'Cos you know... it's 2017 and stuff...
The thing that actually got me really into the game was the character interactions. By playing off villain tropes and the 'Bowser kidnaps the princess' type tropes, the game actually has a wonderful setting ready for their stars and the lines delivered by each of the cast seems downright hilarious as they mock the usual hero-villain conventions we’ve come to learn from playing Super Mario, Sonic and other games in which you’ve got to save a princess or something. The main villain Crow is definitely a good character. A self-proclaimed genius and at times, rightfully so, but he can be a bit daft at other times though it comes across naturally rather than an obvious nod to humour. The other characters, namely the princesses and one prince (Crow is an equal opportunity kidnapper) all have very well fleshed out personalities and play off each other very well.
The icing on the cake is most definitely the interactions between Crow, Mayapple (Princess Peach replacement) and her designated hero Mack (a sort of Rocket Knight, sword wielding version of Megaman / Zero a la Megaman / Rockman). Their usual cycle of Crow kidnapping Mayappple and Mack foiling Crow is broken when Mack accuses Mayapple of secretly seeing Crow more than dating Mack. Obviously, Mack does not seem to understand how a kidnapping works. This interaction is made even more comedic when Mack leaves Crow to successfully kidnap Mayapple and they return to Crow’s ship. Because the kidnapping is so routine, even the ship’s crew and Crow’s assistant Becky know what food Mayapple likes to eat and actually allow her to roam the ship freely. This is just an example of the insanity in Nefarious and the best bit is that there is a method to it and it definitely works.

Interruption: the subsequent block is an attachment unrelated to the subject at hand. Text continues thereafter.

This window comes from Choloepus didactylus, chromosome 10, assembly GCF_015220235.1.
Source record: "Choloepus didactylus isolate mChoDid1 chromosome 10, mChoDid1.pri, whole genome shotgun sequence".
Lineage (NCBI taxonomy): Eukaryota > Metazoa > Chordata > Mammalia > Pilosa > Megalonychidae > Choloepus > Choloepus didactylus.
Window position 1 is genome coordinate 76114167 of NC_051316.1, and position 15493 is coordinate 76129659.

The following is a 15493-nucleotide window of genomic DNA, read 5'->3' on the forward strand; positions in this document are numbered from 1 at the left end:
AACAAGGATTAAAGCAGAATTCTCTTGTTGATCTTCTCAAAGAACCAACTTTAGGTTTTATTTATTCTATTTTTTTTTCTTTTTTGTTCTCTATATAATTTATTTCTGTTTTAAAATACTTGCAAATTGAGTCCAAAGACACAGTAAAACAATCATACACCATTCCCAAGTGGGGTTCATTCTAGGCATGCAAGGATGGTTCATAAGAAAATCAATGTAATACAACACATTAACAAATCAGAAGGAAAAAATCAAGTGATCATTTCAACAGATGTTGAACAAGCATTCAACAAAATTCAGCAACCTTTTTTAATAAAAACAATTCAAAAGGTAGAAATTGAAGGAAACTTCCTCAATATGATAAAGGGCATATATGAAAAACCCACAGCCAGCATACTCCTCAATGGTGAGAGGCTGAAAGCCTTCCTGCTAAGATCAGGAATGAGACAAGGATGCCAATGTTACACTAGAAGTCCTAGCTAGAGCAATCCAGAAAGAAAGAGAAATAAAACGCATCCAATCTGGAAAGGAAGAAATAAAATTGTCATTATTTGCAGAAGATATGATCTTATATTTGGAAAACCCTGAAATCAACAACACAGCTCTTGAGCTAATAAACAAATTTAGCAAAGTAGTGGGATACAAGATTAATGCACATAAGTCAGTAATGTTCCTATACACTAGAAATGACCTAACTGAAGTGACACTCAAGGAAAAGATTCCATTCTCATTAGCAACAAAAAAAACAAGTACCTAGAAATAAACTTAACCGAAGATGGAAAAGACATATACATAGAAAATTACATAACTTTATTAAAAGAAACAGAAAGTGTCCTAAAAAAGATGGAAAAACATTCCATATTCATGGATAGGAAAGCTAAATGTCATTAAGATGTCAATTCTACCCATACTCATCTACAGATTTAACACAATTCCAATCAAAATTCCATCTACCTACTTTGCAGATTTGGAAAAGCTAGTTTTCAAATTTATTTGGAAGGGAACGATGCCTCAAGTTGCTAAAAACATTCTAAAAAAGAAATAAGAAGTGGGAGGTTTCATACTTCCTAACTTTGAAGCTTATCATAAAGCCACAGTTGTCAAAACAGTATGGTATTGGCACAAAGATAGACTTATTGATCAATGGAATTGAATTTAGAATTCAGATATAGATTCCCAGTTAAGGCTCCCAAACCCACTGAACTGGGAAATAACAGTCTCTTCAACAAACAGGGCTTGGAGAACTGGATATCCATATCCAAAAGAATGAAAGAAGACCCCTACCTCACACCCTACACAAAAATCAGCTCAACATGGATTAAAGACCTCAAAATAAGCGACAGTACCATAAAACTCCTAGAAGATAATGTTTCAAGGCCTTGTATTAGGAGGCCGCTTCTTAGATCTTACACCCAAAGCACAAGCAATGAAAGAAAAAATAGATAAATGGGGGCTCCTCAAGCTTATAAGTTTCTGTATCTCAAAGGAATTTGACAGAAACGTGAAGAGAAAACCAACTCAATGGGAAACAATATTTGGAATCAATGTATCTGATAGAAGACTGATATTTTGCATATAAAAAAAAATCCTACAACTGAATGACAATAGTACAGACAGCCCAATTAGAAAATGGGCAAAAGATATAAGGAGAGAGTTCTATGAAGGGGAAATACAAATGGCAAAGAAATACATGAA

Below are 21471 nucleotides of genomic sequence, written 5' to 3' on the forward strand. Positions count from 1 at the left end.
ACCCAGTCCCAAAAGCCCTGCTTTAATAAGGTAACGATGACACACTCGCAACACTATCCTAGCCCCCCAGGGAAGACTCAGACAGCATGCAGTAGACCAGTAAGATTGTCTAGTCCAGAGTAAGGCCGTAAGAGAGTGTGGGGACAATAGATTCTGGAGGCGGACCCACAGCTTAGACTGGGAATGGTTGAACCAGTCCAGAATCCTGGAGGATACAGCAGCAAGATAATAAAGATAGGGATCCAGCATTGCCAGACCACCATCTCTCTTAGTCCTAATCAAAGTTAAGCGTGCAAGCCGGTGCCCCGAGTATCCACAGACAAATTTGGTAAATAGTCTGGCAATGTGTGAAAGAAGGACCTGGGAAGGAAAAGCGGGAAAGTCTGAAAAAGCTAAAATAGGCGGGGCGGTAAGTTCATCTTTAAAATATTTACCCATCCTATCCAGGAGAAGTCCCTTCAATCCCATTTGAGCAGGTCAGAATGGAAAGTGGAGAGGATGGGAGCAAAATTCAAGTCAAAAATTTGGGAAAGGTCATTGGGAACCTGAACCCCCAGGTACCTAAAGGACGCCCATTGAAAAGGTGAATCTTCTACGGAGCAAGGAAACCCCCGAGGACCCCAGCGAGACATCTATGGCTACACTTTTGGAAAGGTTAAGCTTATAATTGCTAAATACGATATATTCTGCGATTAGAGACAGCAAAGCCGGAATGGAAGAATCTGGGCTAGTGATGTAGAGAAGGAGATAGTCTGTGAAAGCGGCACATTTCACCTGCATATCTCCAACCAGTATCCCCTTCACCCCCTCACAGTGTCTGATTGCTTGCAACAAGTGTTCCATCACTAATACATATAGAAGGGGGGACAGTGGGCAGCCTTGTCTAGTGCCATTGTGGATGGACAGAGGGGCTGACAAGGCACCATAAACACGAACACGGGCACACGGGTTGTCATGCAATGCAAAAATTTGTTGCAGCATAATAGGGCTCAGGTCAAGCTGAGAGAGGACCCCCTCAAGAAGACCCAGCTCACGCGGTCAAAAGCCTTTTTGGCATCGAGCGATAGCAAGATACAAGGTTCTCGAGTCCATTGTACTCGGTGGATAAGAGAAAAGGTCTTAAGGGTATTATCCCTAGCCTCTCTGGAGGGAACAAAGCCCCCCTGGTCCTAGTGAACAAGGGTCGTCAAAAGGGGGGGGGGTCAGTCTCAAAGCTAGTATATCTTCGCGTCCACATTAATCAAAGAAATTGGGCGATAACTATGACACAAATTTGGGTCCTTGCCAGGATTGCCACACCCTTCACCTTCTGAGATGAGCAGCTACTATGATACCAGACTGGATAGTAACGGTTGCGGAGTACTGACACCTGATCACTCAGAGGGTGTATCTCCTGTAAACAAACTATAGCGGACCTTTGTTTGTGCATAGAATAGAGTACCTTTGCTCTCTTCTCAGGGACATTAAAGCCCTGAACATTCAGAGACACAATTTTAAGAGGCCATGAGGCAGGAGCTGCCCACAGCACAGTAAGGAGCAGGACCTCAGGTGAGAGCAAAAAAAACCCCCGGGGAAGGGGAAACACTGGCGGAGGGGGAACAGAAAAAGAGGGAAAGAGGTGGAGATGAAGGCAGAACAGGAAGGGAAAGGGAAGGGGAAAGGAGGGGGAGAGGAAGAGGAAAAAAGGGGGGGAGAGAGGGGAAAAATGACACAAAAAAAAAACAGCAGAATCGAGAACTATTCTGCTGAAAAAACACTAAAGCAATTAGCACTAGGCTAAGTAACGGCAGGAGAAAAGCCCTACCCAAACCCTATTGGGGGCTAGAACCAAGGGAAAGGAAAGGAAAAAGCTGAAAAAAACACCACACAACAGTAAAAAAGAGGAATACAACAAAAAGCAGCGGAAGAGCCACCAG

There is a slight issue though. While you can talk with anyone on the ship, the only ones with dialogue that change as you progress through the game are STABILE (the shop bot), Becky and the princesses (and prince). Your minions literally say the same things throughout the entire gameplay and I’m not sure whether that is another hidden trope or deliberately done to save time and effort. I think the latter. However, that is a very small problem in an otherwise good game.
For another type of gamer
I think for all it’s worth, Nefarious does have another small issue. It caters specifically to gamers who are aware of an earlier era of games where 2D was king and saving princesses was all the rage for some reason. So, that means older gamers or gamers who’ve bothered to play old titles like Sonic and Super Mario. There is a possibility that a lot of the tropes and references might fly over the heads of the younger players although the game’s Steam review index seems to indicate otherwise. I do still feel that in order to fully appreciate Nefarious’s jokes, you do need to at least be aware of some of the norms that were set up by these older games.
Uhh....he called in sick?
For all the faults and despite the reasonably short length of the game, I would definitely still recommend the game. There is enough humour there that isn’t solely related to tropes that it’ll work. This isn’t the sort of game you play because the mechanics are good or that the soundtrack and art are amazing. No, you would play this just to see how Crow deals with the royalty he’s kidnapped and how he deals with being rejected by his nemesis, well okay, sort of rejected. You want to see how far a villain in this particular world can get and what happens next. This game is driven by their characters and that’s quite something else. Let me put it this way, if there was new material for Nefarious either in game form or otherwise, I’d buy it immediately. It’s that good. That said though, the team that put Nefarious together have Kickstarted a comic series based on the game. So, I’ll be leaving you with this review while I pop off to go buy a comic. Long story short, if you’re into games with role reversals and are a fan of a game with good stories, better humor and lovely characters, this game is for you.
Every now and then the villain does have a point, yes?